OpenAirplane Launch Offers Remote Rental Opportunities

Aviation International News » August 2013
The OpenAirplane universal checkout system will make renting easier, by removing the need for a separate checkout at each firm.
The OpenAirplane universal checkout system will make renting easier, by removing the need for a separate checkout at each firm.
August 3, 2013, 12:55 AM

The OpenAirplane universal rental system was launched in June with six airplane rental companies participating in the program. “The response to our launch has been amazing,” co-founder Rod Rakic told AIN. “More than 2,500 pilots have signed into our app, creating pilot profiles to fly with OpenAirplane in the first two weeks.”

OpenAirplane is a system that allows pilots who are checked out and current to rent airplanes at participating companies without undergoing a checkout at each provider. Each pilot must undergo an OpenAirplane-devised Universal Checkout, then he or she can rent similar airplane types at other OpenAirplane-participating rental companies. The Universal Checkout basically matches the standards set for pilot checkouts by the Civil Air Patrol.

For example, a pilot who flies Cessna 182s at California Flight Center in Long Beach, Calif., and who has undergone the Universal Checkout can rent a 182 from Trade Winds Aviation at Reid-Hillview Airport in San Jose, Calif., or at any other OpenAirplane provider, without getting checked out again. Trade Winds (or any other provider) has the option, too, of allowing that pilot to rent other airplanes such as a Cessna 172 if the pilot can show sufficient proof of experience in that type.

The OpenAirplane concept is intended to make it easier for pilots to rent airplanes away from their home base. For example, a business traveler might have a need to rent an airplane after flying commercial to a destination, but the prospect of having to get checked out at the destination airport might add too much expense and hassle. With OpenAirplane, as long as the renter is current (has flown in the past 90 days) and has completed the Universal Checkout, he could rent an airplane from an OpenAirplane company. OpenAirplane charges a fee based on the airplane’s rental rate, but renters don’t pay anything to join OpenAirplane. There is no charge for rental companies to list their aircraft with OpenAirplane. Participating pilots can also get a discount on renters insurance.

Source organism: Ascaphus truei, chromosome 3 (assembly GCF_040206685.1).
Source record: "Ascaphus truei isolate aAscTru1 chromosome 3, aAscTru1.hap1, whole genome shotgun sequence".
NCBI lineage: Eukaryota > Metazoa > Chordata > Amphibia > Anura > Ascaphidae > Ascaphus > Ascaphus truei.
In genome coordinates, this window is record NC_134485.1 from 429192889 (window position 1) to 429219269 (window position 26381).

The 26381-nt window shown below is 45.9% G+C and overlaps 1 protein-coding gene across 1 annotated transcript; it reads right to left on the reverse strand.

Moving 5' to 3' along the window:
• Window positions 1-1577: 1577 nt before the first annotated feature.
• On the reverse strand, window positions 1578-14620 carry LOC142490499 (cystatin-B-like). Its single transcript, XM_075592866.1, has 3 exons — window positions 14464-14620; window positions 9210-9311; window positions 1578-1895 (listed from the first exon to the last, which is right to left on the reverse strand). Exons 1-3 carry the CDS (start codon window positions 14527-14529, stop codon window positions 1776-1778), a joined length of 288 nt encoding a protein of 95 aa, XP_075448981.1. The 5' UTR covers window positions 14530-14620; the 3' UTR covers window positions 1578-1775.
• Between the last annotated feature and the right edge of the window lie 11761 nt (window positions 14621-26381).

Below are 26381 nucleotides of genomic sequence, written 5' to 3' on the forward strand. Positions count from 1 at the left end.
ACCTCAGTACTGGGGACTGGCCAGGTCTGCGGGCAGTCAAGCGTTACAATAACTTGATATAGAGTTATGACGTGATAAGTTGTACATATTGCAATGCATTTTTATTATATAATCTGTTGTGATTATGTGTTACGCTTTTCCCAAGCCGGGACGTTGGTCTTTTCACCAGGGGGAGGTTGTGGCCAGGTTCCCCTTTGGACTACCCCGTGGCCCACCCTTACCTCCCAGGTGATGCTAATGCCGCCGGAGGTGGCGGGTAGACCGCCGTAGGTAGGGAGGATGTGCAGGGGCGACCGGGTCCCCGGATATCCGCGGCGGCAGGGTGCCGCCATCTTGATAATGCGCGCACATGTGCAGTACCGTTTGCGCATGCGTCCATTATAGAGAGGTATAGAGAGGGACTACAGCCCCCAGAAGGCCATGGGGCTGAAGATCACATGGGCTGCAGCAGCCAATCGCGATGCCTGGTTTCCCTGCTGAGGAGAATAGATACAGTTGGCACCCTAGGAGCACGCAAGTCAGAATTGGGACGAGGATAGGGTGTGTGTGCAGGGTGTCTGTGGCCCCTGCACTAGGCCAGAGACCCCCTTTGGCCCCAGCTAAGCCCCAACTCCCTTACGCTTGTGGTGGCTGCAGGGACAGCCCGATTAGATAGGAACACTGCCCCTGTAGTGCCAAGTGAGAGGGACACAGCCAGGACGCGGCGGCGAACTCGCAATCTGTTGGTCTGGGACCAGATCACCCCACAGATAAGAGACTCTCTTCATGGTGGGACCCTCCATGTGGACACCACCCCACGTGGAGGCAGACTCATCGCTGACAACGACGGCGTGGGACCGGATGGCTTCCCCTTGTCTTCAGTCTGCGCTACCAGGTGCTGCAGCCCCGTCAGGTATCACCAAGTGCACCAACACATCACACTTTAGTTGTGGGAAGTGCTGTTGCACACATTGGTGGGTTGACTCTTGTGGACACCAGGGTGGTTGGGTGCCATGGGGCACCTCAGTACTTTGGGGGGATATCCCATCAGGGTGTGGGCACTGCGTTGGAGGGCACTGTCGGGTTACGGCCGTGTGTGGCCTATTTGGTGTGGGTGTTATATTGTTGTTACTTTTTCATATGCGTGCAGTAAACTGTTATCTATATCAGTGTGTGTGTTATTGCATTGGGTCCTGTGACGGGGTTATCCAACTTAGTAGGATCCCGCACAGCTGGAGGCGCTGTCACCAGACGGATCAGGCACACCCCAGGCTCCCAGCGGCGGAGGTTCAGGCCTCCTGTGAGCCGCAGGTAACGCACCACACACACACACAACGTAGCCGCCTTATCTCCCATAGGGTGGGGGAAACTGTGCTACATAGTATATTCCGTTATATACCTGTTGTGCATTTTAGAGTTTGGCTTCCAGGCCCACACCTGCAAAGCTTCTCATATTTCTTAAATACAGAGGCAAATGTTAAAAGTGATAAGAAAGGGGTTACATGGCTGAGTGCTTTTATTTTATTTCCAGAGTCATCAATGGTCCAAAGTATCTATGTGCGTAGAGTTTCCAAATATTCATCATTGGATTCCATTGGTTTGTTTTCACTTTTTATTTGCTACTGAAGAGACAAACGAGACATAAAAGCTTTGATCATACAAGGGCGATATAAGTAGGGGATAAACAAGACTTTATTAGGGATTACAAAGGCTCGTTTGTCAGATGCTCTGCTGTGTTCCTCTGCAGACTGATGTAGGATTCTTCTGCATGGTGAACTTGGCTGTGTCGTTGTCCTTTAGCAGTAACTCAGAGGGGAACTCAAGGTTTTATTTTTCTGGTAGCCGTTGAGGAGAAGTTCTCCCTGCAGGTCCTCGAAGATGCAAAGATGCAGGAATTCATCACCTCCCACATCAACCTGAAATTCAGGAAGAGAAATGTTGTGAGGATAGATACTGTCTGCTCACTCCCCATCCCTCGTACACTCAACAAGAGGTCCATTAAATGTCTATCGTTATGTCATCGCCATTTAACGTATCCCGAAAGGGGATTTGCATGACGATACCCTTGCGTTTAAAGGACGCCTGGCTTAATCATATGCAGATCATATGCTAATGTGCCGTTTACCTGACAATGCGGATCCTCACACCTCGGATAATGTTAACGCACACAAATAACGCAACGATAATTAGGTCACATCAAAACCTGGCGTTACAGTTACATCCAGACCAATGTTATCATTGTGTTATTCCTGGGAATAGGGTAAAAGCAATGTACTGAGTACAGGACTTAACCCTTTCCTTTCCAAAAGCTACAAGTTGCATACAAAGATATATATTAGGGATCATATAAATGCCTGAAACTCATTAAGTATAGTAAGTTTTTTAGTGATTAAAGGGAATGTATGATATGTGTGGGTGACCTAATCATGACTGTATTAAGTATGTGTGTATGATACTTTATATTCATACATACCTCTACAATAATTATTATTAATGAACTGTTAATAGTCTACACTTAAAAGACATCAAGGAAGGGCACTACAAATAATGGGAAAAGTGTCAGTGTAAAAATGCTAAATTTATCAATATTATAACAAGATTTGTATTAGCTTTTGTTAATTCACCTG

Local Procedures Knowledge

To make sure renters understand local operational procedures, OpenAirplane rental companies provide information on their websites to explain any necessary local information. Trade Winds Aviation, for example, has an extensive description of Reid-Hillview operational procedures, not just for the airport but also its own requirements. The procedures are displayed in a standard format, so pilots will know where to look for information no matter where they are flying.

As of early July, Trade Winds Aviation had one customer complete the Universal Checkout, according to customer service representative Nick Vanlooy. He anticipates that the company will gain additional business because of OpenAirplane.

The Universal Checkout is just like a typical airplane and flight operation checkout, he said, with a review of the pilot’s documents, making sure the pilot knows the airplane and Trade Winds procedures and then a flight, he added, “like a short [biennial flight review] to make sure the pilot understands the limitations of the airplane.”

As an OpenAirplane participating company, Trade Winds can view feedback on member pilots and provide feedback that other operators can view. Pilots can add feedback about the rental companies, too.

The Academy of Aviation at Republic Airport in Farmingdale, N.Y., is receiving “a lot of phone calls and interest,” according to director of operations Frank Delia. Although the academy hadn’t served any OpenAirplane customers as of early July, he expects to see more business, especially from pilots who travel to the New York City area who want to rent an airplane for local touring flights. “We wind up with a lot of temporary renters when people come to New York City and Long Island,” he said. “The only thing we require is a bit of a briefing on the airspace around us.”

Delia is convinced that OpenAirplane will benefit flight schools. “I’m a big fan of the whole premise. I’ve rented aircraft when I traveled before, and what should be a simple process is lengthier than it needs to be. The more people who are in it, the better off we’re all going to be.”

According to Rakic, OpenAirplane was in the process of adding four more rental companies as of early last month, including two more in Florida and two near Dallas. “We’ve got a lot of work ahead of us to expand our footprint,” he said, “and give pilots access to more aircraft around the country. That expansion, along with continuing to improve the experience our app offers, is our focus now.”

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